And section 1 of the Banking and Financial Dealings Act 1971 says 

the days specified in Schedule 1 to this Act shall be bank holidays in England and Wales, in Scotland and in Northern Ireland as indicated in the Schedule

The Schedule therefore provides a number of dates which are to be considered as bank holidays

All straightforward then? Not quite. Sections 1(2) and 1(3) of The Banking and Financial Dealings Act 1971 also provide that the Queen can effectively remove or add a bank holiday “by proclamation”.

As the London Gazette records, on 23 July 2021 a proclamation was made by Her Majesty, providing that

We in pursuance of section 1(3) of the Banking and Financial Dealings Act 1971, do hereby appoint …Tuesday the twelfth day of July in the year 2022 to be a bank holiday in Northern Ireland

So those calculating when FOI responses to requests made in recent weeks are due, will need to factor in this extra day.

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GDPR reprimands for Cabinet Office, UKIP, CPS & ors

A piece by me just uploaded to the Mishcon de Reya website, on an FOI disclosure to me of the most recent reprimands under GDPR/ UK GDPR issued by the Information Commissioner

ICO reprimands Cabinet Office, UKIP, CPS and others for (mishcon.com)

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Filed under Data Protection, Freedom of Information, Information Commissioner, Cabinet Office, GDPR, UK GDPR

Commons Committee report on Cabinet Office FOI “Clearing House”

I’ve written on the Mishcon website about the PACAC report on the Clearing House.

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Lots of FOI contempt applications in the wings

A new piece on the Mishcon de Reya site: the First-tier Tribunal is dealing with at least eight applications to certify contempt of court for failure by public authorities to comply with decision notices.

FOI enforcement starts to get serious?

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First ever FOI contempt certification

I’ve written a piece on the Mishcon de Reya website on the first ever case of certification of contempt of court to the High Court, for failure to comply with a decision notice.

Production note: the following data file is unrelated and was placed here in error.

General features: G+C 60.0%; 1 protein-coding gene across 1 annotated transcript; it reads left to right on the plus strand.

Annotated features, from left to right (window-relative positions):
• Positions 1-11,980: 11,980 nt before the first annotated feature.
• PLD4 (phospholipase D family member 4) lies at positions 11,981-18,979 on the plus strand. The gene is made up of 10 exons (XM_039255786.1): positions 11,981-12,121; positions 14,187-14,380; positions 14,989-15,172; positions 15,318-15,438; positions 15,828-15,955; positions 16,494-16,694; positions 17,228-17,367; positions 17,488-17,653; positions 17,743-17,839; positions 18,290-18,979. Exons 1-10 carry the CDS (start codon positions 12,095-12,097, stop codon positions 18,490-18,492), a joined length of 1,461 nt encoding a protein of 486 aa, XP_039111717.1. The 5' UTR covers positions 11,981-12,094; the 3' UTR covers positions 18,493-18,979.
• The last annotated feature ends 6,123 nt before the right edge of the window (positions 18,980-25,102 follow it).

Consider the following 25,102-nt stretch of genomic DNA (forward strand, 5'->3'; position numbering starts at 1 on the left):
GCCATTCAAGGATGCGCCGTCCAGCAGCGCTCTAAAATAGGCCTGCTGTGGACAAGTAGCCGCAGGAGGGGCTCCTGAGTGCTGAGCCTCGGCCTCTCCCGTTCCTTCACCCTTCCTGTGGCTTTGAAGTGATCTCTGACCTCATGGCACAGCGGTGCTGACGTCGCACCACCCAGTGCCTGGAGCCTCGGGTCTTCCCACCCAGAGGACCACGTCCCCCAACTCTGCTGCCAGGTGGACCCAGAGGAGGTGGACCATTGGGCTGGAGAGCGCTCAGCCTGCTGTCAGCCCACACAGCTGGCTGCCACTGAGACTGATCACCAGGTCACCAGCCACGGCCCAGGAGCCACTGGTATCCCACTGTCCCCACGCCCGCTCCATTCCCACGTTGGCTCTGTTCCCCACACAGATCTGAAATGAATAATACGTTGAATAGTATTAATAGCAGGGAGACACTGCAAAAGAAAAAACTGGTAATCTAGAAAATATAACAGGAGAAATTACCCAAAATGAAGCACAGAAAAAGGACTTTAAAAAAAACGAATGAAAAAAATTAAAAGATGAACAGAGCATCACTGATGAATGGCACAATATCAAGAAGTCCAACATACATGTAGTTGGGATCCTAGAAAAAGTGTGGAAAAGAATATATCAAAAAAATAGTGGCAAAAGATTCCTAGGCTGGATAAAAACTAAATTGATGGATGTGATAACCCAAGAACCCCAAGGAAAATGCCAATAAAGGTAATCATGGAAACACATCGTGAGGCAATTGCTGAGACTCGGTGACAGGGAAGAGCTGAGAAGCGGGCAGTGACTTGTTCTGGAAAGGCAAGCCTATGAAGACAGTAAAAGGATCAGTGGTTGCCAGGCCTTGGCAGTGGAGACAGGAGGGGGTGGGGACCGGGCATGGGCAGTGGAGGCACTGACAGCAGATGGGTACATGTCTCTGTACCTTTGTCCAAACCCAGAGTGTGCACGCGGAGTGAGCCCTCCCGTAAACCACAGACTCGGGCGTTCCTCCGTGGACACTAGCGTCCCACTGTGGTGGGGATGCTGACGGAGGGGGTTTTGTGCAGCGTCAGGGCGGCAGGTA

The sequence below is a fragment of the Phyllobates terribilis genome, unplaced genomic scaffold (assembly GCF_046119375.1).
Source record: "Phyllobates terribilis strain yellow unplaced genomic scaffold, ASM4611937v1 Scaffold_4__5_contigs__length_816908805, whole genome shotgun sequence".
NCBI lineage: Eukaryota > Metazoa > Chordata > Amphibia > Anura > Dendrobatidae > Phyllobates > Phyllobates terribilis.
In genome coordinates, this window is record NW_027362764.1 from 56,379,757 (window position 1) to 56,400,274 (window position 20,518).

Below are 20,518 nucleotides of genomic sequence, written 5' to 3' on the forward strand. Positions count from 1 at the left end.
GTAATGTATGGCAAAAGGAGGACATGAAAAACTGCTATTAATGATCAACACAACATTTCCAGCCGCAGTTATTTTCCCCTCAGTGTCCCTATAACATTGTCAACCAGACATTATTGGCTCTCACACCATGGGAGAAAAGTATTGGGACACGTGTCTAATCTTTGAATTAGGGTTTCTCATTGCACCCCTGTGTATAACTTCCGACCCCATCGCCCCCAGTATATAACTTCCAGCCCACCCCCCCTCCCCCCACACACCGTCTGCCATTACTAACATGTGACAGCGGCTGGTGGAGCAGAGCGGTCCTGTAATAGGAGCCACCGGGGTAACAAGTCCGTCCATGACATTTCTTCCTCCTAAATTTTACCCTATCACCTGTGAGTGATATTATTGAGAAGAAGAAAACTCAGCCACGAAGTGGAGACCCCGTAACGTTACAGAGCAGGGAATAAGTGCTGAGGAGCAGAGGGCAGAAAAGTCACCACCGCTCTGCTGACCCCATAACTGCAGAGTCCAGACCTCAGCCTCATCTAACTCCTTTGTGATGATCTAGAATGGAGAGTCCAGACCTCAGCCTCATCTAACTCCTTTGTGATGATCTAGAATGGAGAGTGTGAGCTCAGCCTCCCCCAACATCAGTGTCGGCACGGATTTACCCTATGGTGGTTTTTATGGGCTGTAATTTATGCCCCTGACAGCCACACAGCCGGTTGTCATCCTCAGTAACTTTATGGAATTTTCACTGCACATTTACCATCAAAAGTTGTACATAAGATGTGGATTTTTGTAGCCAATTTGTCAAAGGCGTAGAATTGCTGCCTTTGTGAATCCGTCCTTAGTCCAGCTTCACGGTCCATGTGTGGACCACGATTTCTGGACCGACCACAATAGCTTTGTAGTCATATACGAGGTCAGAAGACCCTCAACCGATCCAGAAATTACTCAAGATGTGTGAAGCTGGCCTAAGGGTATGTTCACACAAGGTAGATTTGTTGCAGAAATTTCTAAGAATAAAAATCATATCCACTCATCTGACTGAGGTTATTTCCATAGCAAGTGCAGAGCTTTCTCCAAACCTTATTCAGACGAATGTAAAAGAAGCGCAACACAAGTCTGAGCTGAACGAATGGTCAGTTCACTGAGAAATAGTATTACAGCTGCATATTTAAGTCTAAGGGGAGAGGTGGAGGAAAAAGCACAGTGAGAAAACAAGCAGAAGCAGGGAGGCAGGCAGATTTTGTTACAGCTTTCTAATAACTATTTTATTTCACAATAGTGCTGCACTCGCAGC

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Open Letter to new ICO

I was delighted recently to be invited by OpenDemocracy to sign an open letter to John Edwards, new Information Commissioner, calling for more to be done to regulate FOI effectively. I’ve written many posts in the past breaking the state of FOI enforcement, so everything in the letter resonated with me. The letter has now been sent, and there are some very high profile journalists, MPs and campaigners who have signed:

https://www.opendemocracy.net/en/freedom-of-information/information-commissioner-foi-open-letter-secrecy/

Edwards has already replied, and said that addressing these concerns will be a priority for him.

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The Seepage of Information Act

Transport yourself back to January 2020 (what a different world that was). You are a journalist, or maybe just an informed citizen, and you want to know what preparations the government had made in the event Boris Johnson had lost his seat in the general election a month previously.

You make a request for this information to the Cabinet Office under the Freedom of Information Act 2000 (FOIA). You know that you should get a response within twenty working days (section 10 of FOIA says so). And you know that there is a regulator (the Information Commissioner, or “ICO”) who oversees compliance with FOIA.

What you probably don’t expect is that, 25 months on, you not only haven’t received the information you requested but you have only just had a ruling from the ICO that you are not entitled to it.

That’s how long it has taken this request to make its way through what is an unacceptably slow process. The requester made the request to the Cabinet Office on 7 January 2020. By 12 March 2020 they had had no response whatsoever, so complained to ICO. Three months later, on 16 June 2020, ICO formally told the Cabinet Office to pull its finger out. On 3 August it did, and refused to disclose the requested information, citing one of the statutory exemptions. On 22 September 2020 the requester again complained to ICO, who then took sixteen months to decide that the Cabinet Office was entitled to rely on the exemption claimed.

What follows is far from a fully thought-out legal argument, but bear with me for the purposes of polemic: Article 10 of European Convention on Human Rights says that everyone has the qualified right to receive information (as well as to impart information) without interference by public authority. Previous attempts to argue that Article 10 confers something above and beyond FOIA in respect of accessing information from public authorities have foundered, on the grounds that, in context, Article 10 doesn’t add anything to the rights in FOIA (see Kennedy, para 92 and elsewhere). But it does seem to me that if the regulatory scheme itself interposes a delay which might be, as here, 1600% longer than the original statutory timescale given to the original recipient for responding to the request, the basis might arise for mounting an argument that the scheme fails to avoid public authority interference in the Article 10 fundamental right.